Mehran Karimi Nasseri, an Iranian man who lived in Charles de Gaulle Airport for 18 years and whose story inspired Spielberg’s film “The Terminal,” has died at the age of 76.
On Saturday, Mehran Karimi Nasseri died from a heart attack in Terminal 2F, according to an official with the Paris airport authority.
The man lived at Charles de Gaulle airport from 1988 to 2006 first due to a legal limbo as he did not have residency papers, and then by choice.
During his 18 years at the airport, Nasseri spent his time writing his diary, reading magazines, studying economics, and surveying passing travelers. He was nicknamed Lord Alfred by the airport staff, and he became a mini-celebrity among passengers.
Born in 1945 in Iran to an Iranian father and a British mother, Nasseri left his country in 1974 to study in England. According to Nassseri, when he returned to his home country, he was imprisoned for protesting against the shah and expelled without documents.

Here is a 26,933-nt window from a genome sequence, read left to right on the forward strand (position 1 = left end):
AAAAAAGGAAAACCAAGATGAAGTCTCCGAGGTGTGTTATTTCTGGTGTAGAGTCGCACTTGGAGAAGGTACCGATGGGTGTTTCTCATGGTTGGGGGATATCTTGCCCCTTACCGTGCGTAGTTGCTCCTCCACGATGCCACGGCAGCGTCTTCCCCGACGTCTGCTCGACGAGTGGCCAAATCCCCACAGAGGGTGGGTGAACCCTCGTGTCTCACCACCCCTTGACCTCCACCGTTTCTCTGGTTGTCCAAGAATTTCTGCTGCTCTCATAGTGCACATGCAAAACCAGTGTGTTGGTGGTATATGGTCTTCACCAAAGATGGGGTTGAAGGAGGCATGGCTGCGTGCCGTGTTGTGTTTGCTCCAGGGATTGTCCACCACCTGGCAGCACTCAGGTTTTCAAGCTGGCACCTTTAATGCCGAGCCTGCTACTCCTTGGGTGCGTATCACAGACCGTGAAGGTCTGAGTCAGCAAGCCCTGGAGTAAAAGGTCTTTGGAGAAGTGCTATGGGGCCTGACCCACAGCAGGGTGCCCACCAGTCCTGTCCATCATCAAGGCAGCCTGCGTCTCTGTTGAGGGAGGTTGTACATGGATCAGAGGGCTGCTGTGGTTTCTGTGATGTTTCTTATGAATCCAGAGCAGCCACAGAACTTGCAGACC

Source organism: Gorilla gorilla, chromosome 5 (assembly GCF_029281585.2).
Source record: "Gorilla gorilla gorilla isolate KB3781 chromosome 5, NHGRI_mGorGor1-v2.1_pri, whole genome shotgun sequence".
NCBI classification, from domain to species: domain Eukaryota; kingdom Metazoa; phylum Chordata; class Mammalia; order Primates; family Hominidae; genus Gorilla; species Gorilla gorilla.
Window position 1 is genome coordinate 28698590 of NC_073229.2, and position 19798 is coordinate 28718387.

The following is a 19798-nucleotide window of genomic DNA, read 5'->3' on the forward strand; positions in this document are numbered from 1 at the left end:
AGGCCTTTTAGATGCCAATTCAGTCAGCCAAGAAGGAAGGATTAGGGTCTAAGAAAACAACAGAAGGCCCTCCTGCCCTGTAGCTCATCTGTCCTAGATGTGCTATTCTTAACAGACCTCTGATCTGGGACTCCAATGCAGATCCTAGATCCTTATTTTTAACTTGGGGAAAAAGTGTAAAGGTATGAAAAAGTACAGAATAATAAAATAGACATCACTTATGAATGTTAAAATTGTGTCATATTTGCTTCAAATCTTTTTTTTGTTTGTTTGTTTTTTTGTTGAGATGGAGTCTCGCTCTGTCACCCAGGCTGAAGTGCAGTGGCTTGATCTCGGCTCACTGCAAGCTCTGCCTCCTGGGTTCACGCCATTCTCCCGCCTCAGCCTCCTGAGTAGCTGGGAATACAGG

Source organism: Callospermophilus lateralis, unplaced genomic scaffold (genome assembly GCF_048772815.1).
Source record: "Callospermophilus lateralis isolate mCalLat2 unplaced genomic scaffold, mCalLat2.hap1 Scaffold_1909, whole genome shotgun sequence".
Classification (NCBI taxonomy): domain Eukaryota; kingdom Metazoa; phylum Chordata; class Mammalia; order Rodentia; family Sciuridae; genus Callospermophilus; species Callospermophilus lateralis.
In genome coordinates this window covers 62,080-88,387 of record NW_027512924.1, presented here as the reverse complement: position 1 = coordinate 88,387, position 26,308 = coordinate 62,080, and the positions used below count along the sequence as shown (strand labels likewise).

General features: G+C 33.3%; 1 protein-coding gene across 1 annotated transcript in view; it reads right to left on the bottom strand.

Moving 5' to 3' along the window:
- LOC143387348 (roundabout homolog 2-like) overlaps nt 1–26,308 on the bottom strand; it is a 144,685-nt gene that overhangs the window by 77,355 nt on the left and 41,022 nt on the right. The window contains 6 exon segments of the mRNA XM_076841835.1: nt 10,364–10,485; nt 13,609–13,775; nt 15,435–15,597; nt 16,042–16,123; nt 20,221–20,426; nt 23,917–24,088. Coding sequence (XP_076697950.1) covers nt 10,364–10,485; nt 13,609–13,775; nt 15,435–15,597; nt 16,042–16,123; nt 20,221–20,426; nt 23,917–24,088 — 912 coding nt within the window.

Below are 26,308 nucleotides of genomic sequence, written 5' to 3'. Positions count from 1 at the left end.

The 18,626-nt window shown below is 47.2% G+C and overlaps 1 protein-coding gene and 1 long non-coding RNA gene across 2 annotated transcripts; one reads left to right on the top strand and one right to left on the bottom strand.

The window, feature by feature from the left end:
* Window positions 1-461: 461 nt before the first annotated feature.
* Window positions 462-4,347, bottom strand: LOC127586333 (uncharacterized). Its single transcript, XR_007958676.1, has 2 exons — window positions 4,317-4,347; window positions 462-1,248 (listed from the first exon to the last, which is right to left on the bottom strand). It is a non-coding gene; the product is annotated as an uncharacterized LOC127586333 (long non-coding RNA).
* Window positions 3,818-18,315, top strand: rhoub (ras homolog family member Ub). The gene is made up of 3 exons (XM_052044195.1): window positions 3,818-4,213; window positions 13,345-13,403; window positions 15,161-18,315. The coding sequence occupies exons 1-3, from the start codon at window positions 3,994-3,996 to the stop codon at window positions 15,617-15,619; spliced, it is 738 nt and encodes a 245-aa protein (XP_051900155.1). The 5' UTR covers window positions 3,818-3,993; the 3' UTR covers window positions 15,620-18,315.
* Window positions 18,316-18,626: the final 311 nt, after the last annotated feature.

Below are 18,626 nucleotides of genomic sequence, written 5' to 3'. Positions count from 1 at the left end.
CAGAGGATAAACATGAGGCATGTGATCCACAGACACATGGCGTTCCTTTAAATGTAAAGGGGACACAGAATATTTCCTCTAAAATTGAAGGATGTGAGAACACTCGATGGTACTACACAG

He applied for political asylum in several countries, but was rejected. A few years later, the UN refugee agency in Belgium gave him refugee status, but Nasseri claimed that the briefcase containing the refugee certificate was stolen.
When French police arrested him, they couldn’t deport him in any country as he had no documents. In August 1988, he ended up at Charles de Gaulle airport, where he remained for several years due to problems with bureaucracy.
When he finally received his refugee papers, he refused to sign them due to insecurity about leaving the airport. He kept living at Charles de Gaulle until 2006, when he was hospitalized. A year later, he was transferred to a charity reception center.
In the weeks before his death, Nasseri had gone back to living at Charles de Gaulle.
Nasseri’s story inspired Steven Spielberg’s 2004 movie The Terminal, as well as a French film Lost in Transit, and an opera called Flight.
The New York Times reported that Spielberg purchased the rights to Nasseri’s life story, paying roughly $250,000.